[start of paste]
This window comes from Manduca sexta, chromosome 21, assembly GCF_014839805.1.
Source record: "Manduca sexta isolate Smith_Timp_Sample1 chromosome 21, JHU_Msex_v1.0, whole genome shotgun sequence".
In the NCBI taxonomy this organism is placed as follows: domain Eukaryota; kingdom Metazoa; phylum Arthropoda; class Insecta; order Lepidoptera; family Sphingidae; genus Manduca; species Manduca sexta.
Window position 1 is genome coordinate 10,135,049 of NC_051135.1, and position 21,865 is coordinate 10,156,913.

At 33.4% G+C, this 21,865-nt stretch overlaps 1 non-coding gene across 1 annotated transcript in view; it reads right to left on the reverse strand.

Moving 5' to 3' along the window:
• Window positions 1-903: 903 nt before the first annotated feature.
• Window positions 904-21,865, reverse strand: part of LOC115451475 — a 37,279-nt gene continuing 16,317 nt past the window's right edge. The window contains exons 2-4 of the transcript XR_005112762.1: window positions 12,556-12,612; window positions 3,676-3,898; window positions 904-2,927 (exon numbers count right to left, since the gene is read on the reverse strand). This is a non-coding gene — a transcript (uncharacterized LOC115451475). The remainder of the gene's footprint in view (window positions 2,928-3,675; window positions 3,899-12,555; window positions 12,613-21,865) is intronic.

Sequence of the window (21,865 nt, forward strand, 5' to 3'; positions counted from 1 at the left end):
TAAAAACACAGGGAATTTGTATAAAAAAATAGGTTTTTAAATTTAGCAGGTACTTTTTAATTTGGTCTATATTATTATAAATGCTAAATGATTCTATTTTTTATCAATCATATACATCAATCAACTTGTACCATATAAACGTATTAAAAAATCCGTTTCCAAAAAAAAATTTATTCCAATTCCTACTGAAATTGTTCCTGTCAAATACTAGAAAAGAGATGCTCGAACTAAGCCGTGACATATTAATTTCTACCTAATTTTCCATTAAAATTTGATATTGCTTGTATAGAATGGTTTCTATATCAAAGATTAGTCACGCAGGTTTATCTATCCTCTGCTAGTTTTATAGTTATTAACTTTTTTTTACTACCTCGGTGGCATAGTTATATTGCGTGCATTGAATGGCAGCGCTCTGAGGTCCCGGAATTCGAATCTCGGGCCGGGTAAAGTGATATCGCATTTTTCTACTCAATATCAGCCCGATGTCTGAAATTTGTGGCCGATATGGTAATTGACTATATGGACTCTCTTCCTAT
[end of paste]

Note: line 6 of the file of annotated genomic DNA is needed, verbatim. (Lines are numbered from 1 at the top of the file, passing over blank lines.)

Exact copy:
Moving 5' to 3' along the window: